I grew up on a farm in a place called Talegaon, a village in its truest sense. There were frequent power cuts, rodents, bugs and also I grew up with 3 other siblings in a joint family, so I had to fight for my right and place in the pecking order. We often had to be innovative to find ways to entertain ourselves, as there weren’t iPhones or iPads or the 100 odd TV stations that provided “entertainment”.
Things weren’t, by any means hunky dory, but I wouldn’t trade this for anything else. It has made me the person that I am today, both for the better and worse. Our parents often listened to their parents blindly for tips on parenting and old grandma tales that were passed on through generations seemed to do the trick best. Eg. Tummy aches were often dealt with by a swig of gripe water and the traditional oil massage to ensure our bones are healthy and strong. Some of these age old remedies give me goose bumps and others make me cringe.
Now that I’m a parent, things that weren’t on my thought radar, have now become discussions which quickly turn to arguments with my better half. In today’s ever complex day and age, where everything is analysed and then analysed some more, decisions such as when we should pierce our daughters ears, what works best when our child is in pain, when and what languages should our daughter learn, which school, what extra-curricular activities etc. the list is endless…
I wonder sometimes, if our parents ever thought about this as much as we do today, I know mine didn’t. I sometimes think, are the challenges any different today to what our parents faced back then? Issues such as cyber bullying didn’t exist back then, when I was growing up, but I’m sure there were other challenges that were equally daunting.
In today’s day and age, we google everything and tend to listen to recommendations by random strangers (online reviews etc) about the do’s and dont’s of parenting. The classic one seems to be what to do/ not to do, to ensure your child sleeps through the night. Science too has done a complete 360 degree flip on their views about key issues such as breast feeding and the importance of it during the child’s first few months of development.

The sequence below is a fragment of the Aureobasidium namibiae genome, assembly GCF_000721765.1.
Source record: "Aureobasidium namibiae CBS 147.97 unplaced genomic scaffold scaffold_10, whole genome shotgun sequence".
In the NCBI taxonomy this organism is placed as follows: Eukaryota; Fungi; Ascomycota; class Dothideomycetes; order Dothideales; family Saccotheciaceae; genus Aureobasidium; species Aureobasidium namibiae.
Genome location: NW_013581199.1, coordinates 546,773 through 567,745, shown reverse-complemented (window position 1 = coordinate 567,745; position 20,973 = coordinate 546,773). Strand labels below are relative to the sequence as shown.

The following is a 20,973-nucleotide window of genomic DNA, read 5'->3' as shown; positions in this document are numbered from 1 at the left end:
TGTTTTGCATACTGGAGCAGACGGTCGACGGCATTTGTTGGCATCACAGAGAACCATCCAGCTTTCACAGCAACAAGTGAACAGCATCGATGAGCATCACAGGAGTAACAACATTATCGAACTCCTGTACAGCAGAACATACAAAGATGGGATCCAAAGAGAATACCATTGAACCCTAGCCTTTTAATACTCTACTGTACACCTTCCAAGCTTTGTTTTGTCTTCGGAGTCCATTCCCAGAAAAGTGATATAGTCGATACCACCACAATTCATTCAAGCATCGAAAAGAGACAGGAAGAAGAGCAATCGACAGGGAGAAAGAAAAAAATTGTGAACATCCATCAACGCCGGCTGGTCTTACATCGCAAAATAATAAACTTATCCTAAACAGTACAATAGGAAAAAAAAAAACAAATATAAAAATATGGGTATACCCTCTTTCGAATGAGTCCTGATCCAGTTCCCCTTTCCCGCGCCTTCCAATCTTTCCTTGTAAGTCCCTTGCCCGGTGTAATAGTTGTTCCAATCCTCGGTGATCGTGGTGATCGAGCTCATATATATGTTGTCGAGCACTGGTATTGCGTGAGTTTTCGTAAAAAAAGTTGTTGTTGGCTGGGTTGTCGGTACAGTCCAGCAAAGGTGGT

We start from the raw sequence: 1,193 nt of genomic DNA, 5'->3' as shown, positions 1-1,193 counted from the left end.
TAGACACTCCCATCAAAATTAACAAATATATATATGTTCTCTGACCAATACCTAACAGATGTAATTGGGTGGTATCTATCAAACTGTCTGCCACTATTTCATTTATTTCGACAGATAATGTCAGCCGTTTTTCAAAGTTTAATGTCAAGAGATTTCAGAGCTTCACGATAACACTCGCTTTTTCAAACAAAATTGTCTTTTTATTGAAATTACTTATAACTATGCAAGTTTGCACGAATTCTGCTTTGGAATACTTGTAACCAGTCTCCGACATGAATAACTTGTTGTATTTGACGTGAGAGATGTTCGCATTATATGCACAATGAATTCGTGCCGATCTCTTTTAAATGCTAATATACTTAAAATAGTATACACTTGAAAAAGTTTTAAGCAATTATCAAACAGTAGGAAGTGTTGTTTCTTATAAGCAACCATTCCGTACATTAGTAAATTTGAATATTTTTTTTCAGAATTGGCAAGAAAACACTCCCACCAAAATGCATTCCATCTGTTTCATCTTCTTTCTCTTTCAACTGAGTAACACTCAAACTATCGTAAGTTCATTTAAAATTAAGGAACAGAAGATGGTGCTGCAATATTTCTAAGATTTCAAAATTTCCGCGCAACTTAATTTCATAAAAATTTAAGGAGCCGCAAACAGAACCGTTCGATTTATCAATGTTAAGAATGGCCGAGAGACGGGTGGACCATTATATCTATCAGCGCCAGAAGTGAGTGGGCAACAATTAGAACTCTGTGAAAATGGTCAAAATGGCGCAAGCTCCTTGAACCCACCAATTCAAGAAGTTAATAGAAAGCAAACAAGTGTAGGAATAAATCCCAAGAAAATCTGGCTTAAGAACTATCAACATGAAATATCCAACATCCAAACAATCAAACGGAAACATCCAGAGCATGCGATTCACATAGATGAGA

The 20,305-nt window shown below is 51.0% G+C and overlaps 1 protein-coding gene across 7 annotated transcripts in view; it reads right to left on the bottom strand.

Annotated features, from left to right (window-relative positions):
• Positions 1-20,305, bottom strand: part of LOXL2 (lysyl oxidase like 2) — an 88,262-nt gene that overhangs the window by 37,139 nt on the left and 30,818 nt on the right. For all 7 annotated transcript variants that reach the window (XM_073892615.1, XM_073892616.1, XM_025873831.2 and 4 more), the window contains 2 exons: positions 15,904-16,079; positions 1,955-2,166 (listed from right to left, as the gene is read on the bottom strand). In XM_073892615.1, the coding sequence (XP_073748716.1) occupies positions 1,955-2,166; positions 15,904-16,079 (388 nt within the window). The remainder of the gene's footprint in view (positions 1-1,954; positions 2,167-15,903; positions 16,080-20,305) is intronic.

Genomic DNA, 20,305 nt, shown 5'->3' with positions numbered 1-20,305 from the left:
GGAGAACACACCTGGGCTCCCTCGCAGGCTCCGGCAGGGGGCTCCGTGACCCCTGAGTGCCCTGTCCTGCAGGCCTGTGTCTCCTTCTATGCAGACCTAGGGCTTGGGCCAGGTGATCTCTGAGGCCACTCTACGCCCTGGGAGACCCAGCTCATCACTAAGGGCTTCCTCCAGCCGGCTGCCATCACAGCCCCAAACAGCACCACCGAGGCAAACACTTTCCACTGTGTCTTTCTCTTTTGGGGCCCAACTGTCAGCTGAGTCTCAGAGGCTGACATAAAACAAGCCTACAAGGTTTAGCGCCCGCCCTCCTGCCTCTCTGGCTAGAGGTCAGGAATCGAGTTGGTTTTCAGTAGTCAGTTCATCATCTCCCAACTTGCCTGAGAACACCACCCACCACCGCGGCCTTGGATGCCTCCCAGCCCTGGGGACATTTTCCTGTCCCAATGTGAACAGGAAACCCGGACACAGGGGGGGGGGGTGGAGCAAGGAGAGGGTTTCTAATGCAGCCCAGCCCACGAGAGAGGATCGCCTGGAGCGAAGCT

Our parents didn’t really conduct an analysis by paralysis and just took life as it came their way. I’m sure they made mistakes as we will too.
To top this, living in another country brings along with it, its own share of complexities. Decisions relating to keeping our daughter, Aanya grounded to our Indian values without being over the top. My wife often says she would like her to learn to speak Malayalam and train in Bharatanatyam (an Indian classical dance).
We observe other Indian families and how they raise their kids, ranging from being over protective, often having double standards about how their children should conduct themselves. A classic one seems to be touching the feet of people older to them. I mean we did that by default when we were growing up in India, however this obviously isn’t the norm here in Australia. Some parents try and impose their views and perspectives on their child and it seems to drive the child further away from their parents, often resulting in resentment towards the thought of being of Indian and towards the Indian culture. I guess these parents are enforcing it so that the kids stay rooted in Indian culture, but the line is a tough one to draw. It is easy to cross the line.
We want our kids to act and be a certain way, and have the same values that we often challenged when growing up. But most importantly, have a sense of patriotism towards India that we have running through our veins. I often joke around of how things are so haphazard in India, the constant chaos, the roads, the traffic, the pollution etc. The list is endless but in spite of all of this, I have an underlying love for the country, which cannot be expressed in words.
The reality is that Aanya, who is now an Australian of Indian origin and not an Indian and so it would be an unfair expectation for her to feel the same way about India as we do. Her journey will be different and she will form her own opinions and perspectives about India and Indians (both good and bad I’m sure of it). Some things however have stayed the same, for example the love, care and sense of protectiveness they have for us is the same that I have for our little one.
Our little princess is all of 2 years old and already challenges us. Her favourite words now seem to be “no” and “why” and also “why not”, so I’m sure it will get more intense as she grows up. I keep telling myself that she will be her own person with opinions and views of her own and if I can be a parent and a friend to her whom she can trust and respect, then I would have done well.